The pandemic and a mild winter in the northern hemisphere have delivered a “historic shock” to the global natural gas market, with consumption set to decline in 2020 by twice the amount lost after the 2008 financial crisis, the International Energy Agency (IEA) said Wednesday.
The global energy watchdog in its annual market report Gas 2020 said demand is on course for its largest annual decline in history, with consumption forecast to fall by 4%, or 150 billion cubic meters (Bcm), which is double the loss following the 2008 financial crisis.
“Natural gas has so far experienced a less severe impact than oil and coal, but it is far from immune from the current crisis,” IEA executive director Fatih Birol said. “The record decline this year represents a dramatic change of circumstances for an industry that had become used to strong increases in demand.”
Liquefied natural gas (LNG) should remain the main driver for international trade but mirroring forecasts by other researchers, IEA expects to see much slower demand across the export spectrum in the near term.
“The wave of investment in LNG projects during 2018 and 2019 will bring additional export capacity in North America, Africa and Russia,” researchers said. “Slower growth in global gas demand in the coming years is likely to result in capacity outpacing LNG imports through 2025, limiting the risk of a tight LNG market for the time being.”
New production and infrastructure projects should continue to come online but growth trends are “markedly below earlier expectations, reinforcing the prospect of overcapacity and low prices,” researchers said. “This casts a shadow over future investments, which will be needed in the long term to ensure the renewal of production sources and global security of supply.”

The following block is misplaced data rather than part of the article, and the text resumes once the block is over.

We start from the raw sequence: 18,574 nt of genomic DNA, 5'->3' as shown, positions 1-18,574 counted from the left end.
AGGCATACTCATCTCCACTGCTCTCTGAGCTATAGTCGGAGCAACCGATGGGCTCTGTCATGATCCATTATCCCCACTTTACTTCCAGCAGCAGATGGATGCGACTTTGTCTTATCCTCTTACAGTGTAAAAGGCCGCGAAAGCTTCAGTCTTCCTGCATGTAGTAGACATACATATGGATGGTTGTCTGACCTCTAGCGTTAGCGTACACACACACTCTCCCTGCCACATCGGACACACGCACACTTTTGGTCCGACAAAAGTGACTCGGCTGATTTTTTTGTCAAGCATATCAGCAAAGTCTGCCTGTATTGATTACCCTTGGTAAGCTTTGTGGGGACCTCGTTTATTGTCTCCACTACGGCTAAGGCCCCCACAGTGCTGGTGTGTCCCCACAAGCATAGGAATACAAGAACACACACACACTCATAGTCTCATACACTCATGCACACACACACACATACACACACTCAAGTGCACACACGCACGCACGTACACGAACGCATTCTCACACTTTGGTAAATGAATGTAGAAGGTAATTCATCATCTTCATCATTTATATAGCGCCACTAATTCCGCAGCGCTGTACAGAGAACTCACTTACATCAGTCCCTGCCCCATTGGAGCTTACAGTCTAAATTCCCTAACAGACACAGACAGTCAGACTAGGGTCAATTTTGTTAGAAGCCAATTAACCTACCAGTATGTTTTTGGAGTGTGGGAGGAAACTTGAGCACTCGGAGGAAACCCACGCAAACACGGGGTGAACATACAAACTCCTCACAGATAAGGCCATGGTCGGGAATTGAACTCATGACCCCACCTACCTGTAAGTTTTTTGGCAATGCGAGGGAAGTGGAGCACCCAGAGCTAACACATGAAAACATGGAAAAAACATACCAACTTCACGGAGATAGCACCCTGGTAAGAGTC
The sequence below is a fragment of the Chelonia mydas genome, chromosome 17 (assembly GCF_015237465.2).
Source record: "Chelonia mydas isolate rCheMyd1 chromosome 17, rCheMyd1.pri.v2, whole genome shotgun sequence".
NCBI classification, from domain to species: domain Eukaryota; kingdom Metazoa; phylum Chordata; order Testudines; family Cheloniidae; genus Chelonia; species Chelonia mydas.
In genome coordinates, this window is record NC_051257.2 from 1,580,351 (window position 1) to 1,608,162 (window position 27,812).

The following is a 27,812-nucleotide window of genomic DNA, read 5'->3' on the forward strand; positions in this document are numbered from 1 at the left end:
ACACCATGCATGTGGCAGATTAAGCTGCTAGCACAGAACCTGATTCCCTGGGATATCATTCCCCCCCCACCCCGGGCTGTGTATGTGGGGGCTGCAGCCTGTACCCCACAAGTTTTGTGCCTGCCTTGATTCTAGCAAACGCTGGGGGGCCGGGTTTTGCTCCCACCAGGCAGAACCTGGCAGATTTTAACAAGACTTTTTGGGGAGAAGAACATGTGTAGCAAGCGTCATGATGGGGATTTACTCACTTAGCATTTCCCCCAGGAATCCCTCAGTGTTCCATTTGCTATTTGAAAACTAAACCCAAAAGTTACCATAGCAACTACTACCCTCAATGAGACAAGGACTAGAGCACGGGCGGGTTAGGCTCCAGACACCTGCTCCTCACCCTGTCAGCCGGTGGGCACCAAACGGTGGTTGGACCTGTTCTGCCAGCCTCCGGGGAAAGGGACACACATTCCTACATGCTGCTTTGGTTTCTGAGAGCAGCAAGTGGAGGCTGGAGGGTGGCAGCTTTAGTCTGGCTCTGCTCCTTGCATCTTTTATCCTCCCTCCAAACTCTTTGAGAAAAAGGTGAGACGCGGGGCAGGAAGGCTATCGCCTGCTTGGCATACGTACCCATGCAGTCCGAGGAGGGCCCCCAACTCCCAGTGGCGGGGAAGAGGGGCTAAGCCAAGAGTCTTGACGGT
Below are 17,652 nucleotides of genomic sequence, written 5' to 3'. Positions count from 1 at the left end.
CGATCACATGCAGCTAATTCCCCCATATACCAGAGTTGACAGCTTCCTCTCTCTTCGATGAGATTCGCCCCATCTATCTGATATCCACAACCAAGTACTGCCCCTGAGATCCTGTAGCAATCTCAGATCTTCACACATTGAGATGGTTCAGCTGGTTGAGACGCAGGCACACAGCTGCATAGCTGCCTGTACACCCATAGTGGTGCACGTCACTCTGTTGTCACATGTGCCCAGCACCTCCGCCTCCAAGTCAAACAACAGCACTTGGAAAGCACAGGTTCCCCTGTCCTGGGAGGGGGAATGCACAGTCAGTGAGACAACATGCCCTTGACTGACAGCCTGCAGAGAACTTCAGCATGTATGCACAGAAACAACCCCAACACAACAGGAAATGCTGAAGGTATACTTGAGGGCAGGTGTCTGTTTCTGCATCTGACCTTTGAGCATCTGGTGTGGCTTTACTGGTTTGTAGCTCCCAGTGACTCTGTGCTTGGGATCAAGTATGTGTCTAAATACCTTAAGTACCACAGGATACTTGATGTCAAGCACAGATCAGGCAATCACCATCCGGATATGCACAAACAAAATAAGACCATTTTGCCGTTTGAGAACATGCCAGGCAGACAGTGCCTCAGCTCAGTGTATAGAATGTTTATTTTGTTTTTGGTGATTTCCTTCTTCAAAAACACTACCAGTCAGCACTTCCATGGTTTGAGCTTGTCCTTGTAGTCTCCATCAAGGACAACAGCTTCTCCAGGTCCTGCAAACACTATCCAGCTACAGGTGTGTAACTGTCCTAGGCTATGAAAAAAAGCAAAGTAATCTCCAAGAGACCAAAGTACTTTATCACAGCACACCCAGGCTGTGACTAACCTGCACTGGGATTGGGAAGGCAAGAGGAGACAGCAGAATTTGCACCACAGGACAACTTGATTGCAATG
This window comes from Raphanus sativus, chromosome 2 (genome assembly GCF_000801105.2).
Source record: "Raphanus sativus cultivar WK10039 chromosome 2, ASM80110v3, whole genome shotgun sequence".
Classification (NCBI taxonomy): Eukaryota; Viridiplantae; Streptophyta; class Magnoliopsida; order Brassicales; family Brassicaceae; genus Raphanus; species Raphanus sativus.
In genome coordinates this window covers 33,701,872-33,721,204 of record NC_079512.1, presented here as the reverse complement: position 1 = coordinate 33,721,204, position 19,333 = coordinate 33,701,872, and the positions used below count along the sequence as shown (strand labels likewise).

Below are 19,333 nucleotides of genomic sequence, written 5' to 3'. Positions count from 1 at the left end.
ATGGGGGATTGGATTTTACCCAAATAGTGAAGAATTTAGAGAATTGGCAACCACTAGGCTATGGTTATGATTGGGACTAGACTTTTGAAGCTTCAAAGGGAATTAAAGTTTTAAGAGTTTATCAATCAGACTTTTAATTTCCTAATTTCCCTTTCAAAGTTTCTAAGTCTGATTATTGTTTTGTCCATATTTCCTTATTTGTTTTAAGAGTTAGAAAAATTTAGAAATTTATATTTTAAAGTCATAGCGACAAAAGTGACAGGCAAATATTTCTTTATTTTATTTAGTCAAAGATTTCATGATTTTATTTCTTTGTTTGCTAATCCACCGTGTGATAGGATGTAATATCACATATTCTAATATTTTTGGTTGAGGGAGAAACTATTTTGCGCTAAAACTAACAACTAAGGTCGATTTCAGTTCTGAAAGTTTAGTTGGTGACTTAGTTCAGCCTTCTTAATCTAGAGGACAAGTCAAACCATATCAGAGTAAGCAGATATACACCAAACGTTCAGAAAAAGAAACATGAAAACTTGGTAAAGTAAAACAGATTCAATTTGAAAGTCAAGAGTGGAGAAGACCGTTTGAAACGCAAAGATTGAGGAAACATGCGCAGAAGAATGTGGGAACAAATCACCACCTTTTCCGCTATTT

As of early June, all major gas markets worldwide were experiencing a sharp decline in demand or growth, researchers said. More mature markets across Europe, North America and Asia are forecast to see the biggest drops this year, accounting for 75% of the total decline.
Global oversupply has pushed indices to record lows, while the oil and gas industry is slashing spending and postponing investment decisions to make up for the shortfall in revenue.
A rebound is expected in 2021, but don’t assume a rapid return to the pre-crisis trajectory.
“Global gas demand is expected to gradually recover in the next two years, but this does not mean it will quickly go back to business as usual,” Birol said. “The Covid-19 crisis will have a lasting impact on future market developments, dampening growth rates and increasing uncertainties.”
Most of the demand gains after 2021 are likely to come from emerging Asian areas, led by China and India where gas benefits from strong policy support. “In both countries, the industrial sector is the main source of demand growth, making it highly dependent on the pace of the recovery in domestic and export markets for industrial goods,” researchers said.
The Covid-19 aftermath should result in 75 Bcm of lost annual demand by 2025, around the same amount as the increase in global demand in 2019, IEA estimated.
The Lower 48, which is one of the main drivers of future supply growth, along with large conventional projects in the Middle East and Russia, “are also under pressure from the current oil price collapse and uncertainty surrounding demand trends over the short and medium term.”
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